TNF receptor-associated factor TRAF (IPR012227)

Short name: TNF_rcpt--assoc_TRAF

Overlapping homologous superfamilies


Family relationships


The tumour necrosis factor (TNF) receptor associated factors (TRAFs) are major signal transducers for the TNF receptor (TNFR) superfamily and the interleukin-1 receptor/Toll-like receptor superfamily in mammals [PMID: 11865024]. TRAFs constitute a family of genetically conserved adapter proteins found in mammals (TRAF1-6) as well as in other multicellular organisms such as Drosophila [PMID: 10021364], Caenorhabditis elegans [PMID: 9847406]. TRAF2 is the prototypical member of the family. Mammalian TRAF1 and TRAF2 were the first members initially identified by their association with TNFR2. The TRAF1/TRAF2 and TRAF3/TRAF5 gene pairs may have arisen from recent independent gene duplications and to share a common ancestral gene. TRAF4 and TRAF6 precursor genes may have arisen earlier during evolution, with the divergence of the TRAF6 precursor occurring earliest of all.

Except TRAF1, this PIRSF has a general domain architecture containing one N-terminal RING finger, a variable number of middle region of TRAF-type zinc finger and C2H2 type of zinc finger, and one C-terminal MATH domain. TRAF1 is unique in the family in that it lacks the N-terminal RING and zinc-finger domains [PMID: 8069916]. This has rendered TRAF1 unable to promote TNF receptor signalling and act as a "dominant negative" TRAF [PMID: 9744859]. Also TRAF1 is a substrate for caspases activated by TNF family death receptors [PMID: 11098060]. The larger C-terminal cleaved fragment can bind to and sequester TRAF2 from TNFR1 complex, therefore modulating TNF induced NFkB activation [PMID: 11607847].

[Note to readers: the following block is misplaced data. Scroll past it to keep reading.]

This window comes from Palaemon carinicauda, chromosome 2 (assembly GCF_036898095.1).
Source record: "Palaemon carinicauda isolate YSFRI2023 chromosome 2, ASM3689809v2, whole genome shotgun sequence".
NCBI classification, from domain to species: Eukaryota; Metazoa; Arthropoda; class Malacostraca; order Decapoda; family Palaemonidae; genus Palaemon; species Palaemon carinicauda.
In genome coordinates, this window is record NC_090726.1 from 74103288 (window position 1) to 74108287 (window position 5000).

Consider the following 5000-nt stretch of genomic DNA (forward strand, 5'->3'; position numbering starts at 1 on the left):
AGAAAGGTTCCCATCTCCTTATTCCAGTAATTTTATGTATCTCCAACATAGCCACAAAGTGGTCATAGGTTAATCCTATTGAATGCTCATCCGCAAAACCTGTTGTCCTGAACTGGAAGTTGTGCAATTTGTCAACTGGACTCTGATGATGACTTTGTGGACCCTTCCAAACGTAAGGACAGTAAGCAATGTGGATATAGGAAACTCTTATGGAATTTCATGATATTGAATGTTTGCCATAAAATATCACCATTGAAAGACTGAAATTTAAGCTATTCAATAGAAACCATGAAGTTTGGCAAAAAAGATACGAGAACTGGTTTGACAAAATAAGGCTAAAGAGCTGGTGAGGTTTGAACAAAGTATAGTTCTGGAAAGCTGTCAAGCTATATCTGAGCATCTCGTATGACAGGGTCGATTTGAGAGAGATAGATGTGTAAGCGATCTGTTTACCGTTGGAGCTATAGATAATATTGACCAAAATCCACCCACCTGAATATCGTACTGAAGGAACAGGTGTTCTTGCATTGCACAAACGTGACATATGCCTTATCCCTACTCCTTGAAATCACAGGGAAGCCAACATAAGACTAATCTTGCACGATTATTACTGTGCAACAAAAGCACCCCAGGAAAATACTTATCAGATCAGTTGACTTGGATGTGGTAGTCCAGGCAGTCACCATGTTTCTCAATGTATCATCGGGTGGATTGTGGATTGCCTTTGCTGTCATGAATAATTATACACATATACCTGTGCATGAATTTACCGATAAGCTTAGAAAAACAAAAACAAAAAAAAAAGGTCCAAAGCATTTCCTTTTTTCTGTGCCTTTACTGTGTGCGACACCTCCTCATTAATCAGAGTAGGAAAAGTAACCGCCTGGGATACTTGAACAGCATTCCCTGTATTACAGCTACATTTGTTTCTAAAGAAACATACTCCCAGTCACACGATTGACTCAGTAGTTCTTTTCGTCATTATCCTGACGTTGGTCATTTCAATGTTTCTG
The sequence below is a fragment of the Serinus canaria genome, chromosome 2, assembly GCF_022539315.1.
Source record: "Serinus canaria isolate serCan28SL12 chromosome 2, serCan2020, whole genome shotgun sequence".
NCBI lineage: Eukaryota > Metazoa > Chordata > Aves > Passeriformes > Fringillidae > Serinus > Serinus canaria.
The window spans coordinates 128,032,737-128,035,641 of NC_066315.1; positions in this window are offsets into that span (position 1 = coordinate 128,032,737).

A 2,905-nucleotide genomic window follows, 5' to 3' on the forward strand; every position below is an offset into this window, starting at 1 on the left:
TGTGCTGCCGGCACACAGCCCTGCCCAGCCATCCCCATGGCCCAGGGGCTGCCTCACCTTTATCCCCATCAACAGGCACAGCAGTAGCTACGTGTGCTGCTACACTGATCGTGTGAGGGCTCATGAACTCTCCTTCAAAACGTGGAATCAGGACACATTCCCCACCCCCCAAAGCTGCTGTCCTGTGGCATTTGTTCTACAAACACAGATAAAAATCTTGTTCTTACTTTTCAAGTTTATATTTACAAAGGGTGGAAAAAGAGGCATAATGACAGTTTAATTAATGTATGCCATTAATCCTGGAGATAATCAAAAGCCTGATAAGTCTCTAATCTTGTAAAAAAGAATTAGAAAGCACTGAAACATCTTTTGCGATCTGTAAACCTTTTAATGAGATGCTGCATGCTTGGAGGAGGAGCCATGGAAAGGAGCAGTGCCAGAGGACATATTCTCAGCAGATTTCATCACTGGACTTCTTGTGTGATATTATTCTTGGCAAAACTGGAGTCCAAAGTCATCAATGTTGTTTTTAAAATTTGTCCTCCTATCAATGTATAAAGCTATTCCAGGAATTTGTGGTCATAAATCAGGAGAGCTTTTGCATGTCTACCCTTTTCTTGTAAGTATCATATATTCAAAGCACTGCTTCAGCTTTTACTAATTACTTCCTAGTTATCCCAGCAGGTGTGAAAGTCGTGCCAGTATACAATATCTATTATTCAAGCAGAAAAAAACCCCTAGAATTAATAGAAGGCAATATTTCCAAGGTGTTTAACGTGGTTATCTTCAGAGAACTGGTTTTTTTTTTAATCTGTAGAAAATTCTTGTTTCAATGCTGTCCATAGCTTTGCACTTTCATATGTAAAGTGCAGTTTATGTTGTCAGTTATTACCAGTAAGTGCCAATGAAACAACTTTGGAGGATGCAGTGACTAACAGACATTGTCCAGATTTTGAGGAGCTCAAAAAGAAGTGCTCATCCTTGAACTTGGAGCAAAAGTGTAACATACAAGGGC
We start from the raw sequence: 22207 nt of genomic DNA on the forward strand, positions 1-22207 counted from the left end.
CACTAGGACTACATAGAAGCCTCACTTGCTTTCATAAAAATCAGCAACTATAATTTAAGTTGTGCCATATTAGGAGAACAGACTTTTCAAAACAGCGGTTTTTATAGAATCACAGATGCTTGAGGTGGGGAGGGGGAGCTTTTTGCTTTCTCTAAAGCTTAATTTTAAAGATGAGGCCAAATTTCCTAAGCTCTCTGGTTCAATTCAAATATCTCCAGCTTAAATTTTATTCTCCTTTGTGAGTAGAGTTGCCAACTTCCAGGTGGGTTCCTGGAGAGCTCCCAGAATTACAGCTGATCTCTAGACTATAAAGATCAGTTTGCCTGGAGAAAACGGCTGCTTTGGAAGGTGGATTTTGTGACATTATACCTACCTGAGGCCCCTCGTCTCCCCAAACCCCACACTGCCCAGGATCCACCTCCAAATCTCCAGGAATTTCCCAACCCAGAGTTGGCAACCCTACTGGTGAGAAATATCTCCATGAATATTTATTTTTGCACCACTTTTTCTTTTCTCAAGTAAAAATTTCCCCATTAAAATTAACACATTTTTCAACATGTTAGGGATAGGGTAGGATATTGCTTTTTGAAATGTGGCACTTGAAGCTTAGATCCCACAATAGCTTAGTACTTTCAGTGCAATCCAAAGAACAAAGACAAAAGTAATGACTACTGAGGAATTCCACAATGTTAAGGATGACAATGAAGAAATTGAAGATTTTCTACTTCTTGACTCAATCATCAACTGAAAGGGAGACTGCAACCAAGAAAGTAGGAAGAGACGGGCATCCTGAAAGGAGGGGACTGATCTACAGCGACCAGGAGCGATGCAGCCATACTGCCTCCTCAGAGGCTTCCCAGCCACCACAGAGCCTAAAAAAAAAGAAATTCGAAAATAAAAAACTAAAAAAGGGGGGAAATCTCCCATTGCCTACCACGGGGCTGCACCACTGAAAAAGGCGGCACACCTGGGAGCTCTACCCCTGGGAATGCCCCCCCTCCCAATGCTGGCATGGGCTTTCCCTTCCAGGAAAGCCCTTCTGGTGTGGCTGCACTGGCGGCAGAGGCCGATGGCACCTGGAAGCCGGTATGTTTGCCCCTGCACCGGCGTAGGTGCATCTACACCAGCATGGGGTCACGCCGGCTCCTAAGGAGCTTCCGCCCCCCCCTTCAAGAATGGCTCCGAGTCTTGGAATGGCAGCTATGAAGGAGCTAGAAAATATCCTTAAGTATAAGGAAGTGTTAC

A wide range of biological functions, such as adaptive and innate immunity, embryonic development, stress response and bone metabolism, are mediated by TRAFs through the induction of cell survival, proliferation, differentiation and death. TRAFs are functionally divergent from a perspective of both upstream and downstream TRAF signal transduction pathways and of signalling-dependent regulation of TRAF trafficking. Each TRAF protein interacts with and mediates the signal transduction of multiple receptors, and in turn each receptor utilises multiple TRAFs for specific functions [PMID: 9744859]. About 40 interaction partners of TRAF have been described thus far, including receptors, kinases, regulators and adaptor proteins.

TRAF proteins can be recruited to and activated by ligand-engaged receptors in least three distinct ways [PMID: 11865024]. 1) Members of the TNFR superfamily that do not contain intracellular death domains, such as TNFR2 and CD40, recruit TRAFs directly via short sequences in their intracellular tails [PMID: 8069916]. 2) Those that contain an intracellular death domain, such as TNFR1, first recruit an adapter protein, TRADD, via a death-domain-death-domain interaction, which then serves as a central platform of the TNFR1 signalling complex, which assembles TRAF2 and RIP for survival signalling, and FADD and caspase-8 for the induction of apoptosis. 3) Members of the IL-1R/TLR superfamily contain a protein interaction module known as the TIR domain, which recruits, sequentially, MyD88, a TIR domain and death domain containing protein, and IRAKs, adapter Ser/Thr kinases with death domains. IRAKs in turn associate with TRAF6 to elicit signalling by IL-1 and pathogenic components such as LPS.

A common mechanism for the membrane-proximal event in TRAF signalling has been revealed by the conserved trimeric association in the crystal structure of the TRAF domain of TRAF2 [PMID: 10206649].

For additional information please see [PMID: 10908665, PMID: 8387891].

GO terms

Biological Process

GO:0042981 regulation of apoptotic process
GO:0007165 signal transduction

Molecular Function

GO:0008270 zinc ion binding

Cellular Component

No terms assigned in this category.

Contributing signatures

Signatures from InterPro member databases are used to construct an entry.